Stick to coming on here for info, or ask your clinicians. Like Cancer, a Heart Failure is no longer the death sentence it once was. It a failing of a part of the body, of a muscle, and something they understand so much of nowadays.

They even talk about my prospective operation being a 'routine operation' - can you even grasp the idea that an operation on your heart could be considered as 'routine'?

'Routine' should be taken in context, it is of course much more serious than setting a broken bone before adding a bit of plaster, or using Radiotherapy to manage the lesser cancers (yes, there are such things as 'lesser cancers') - but my operation is considered as routine as any heart surgery can get. It is done daily at many hospitals in the UK and around the world.

My case is managed by a pair of Nurse Practitioners on a daily level. They are there to answer any questions and resolve any concnerns. I have a direct line to them during 'office hours' and have found them to be absolutely amazing in terms of support and reassurance. Most of all, I like the way they put things in a reassuring manor:

"yes, it could go wrong and you may end up not surviving - but that could be said of crossing the road" ;-) -and that is the thing to remember...

Trust in your clinicians, but do not be afraid to ask all the questions - after all, it is what they are there for. Your skills clearly lie in another area of expertise (as did mine).

Your 12 year old daughter need not stop turning in to that grumpy adolescent she is due to become in a years time. Nor should she worry that you wont be paying some one to take her off your hands at the Church Aisle in the future. All these things are still there to happen - just you will have to take a different route to get there.

Prada47
Prada47 in reply to Hidden

I liked your post we appear to share the same attitude Positive !!

Only comment I have on your excellent post are you sure you are only 56 ??

I thought anyone who could remember Geoff Capes must be at least 70 LOL

Hidden
Hidden in reply to Prada47

I remember him well, he was a policeman in my TV news area before he became a strongman, and East Anglia was not known for much outside Bernard Matthews in those days - though historically we did have a few other names to pull out of the hat in Sir Thomas Wolsey and John Constable - but i think they were around before TV and Radio so not sure they count ;-)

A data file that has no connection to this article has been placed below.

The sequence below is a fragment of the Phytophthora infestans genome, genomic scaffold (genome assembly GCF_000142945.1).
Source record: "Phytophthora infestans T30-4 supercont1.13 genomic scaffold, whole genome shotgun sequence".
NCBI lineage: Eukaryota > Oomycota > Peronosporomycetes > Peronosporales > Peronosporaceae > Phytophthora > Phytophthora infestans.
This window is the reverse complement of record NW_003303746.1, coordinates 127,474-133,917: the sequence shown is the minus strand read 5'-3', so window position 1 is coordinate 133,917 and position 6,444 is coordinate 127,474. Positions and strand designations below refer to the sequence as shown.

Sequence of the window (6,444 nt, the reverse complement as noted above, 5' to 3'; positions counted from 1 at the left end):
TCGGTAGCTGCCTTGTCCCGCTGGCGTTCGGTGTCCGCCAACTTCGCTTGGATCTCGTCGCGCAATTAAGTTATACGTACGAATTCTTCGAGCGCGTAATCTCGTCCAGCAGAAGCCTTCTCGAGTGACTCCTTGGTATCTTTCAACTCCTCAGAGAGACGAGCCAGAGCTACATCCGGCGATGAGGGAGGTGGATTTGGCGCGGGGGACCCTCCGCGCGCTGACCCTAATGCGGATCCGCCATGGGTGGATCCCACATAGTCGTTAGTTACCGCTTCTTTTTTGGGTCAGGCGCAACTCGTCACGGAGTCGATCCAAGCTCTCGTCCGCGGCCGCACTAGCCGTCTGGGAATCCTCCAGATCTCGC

Vicks7005
Vicks7005 in reply to Prada47

Haha I'm 48 I remember him he was an officer in my area . Think he was based at same station I am at

Hidden
Hidden in reply to Vicks7005

Definitely a living legend for those of us at the time. And if me mory serves, a genuinely nice person as well

Hi there :)

How was it diagnosed and what are your symptoms?

Vicks7005
Vicks7005 in reply to TRST

I was just having lung function tests then a heart scan as I get out of breath then they found it on the heart scan and sent me a letter informing me its left ventricular dysfunction

Well saw the respiratory consultant yday he didn't have any answers 4 me ssid I have to wait to see a cardiologist, he put me on a combined inhaler, but looking at symptoms for left ventricular dysfunction breathlessness is one of them so pretty sure he should have waited really.got a voice message from my local surgery yday they are trying to move my cancelled appointment forward again so will find out today fingers crossed.still dont know what I should and shouldn't be doing at the moment and have to go on stronger meds next week

Latest update:

Had my telephone appointment today with the cardiologist all went very well at last I'm pleased to say. I have a mild weakness in the heart muscle but good news is caught it early and not at the next stage yet, I will be on ramipril meds for life and they will try and put me on beta blockers as well to try and strengthen my heart. I will need a cardiac mri as they dont know what has caused this so cant rule out heart disease/coronary artery problems as they dont know until the scan,but either way would treat all the same on the meds I am on now. I also need another echo cardiogram in 3 months to see if things have improved. Problem is at the hospitals they are closing all services so may not get the scans and full answers till 6 months. She said I wont suddenly have a heart attack and die so no worry there 😁 at the moment with the virus to stay away from people as I am more at risk. When I go back to work at the moment with the virus needs to be desk based and if I go out to wear a mask😳 in future when virus all over I can go out and do gentle things but obviously no running or chasing people etc, and with the meds need to take into account I will feel tired. But at the moment it's more positive then not, just wish I could have had a call like that when I got sent the letter telling me about the darn condition.

Update**This week I am being put on beta blockers as well as the ramipril they said may have to half ramipril dose as blood pressure sitting at 91/64ish,its usually low anyway. They said ejection fraction is 45% and when covid goes can get cardiac mri and another echo

Hi, are your symptoms like angina pain, ,chest pain, burning sensation, breathlessness? If you dont mind me asking. As i had a mikd l v r diagnosis, and unsure if its this,or my other conditiions causing symptoms.

No sharp pains, just get out of breath bit too easy

2stents
2stents in reply to Goldenheart

Hi,

I do have stents 22 & 12 years ago been having a lot of problem the last few years, admitted to hospital over a week ago

Had the quickest heart scan ( the person doing the scan had beeps going off left right & centre )

So was obviously in a rush!!!!

Anyway on my discharge form it also says mild LSVD no one as explained this to me, I’m now on beta blockers but still feeling poorly, yesterday I did a small food shop my fit bit read heart rate 140

I don’t know if that’s high or not,

Still getting sharp chest pains/ tired/ short of breath walking up stairs and especially when it’s hot..

Please let me know how you get on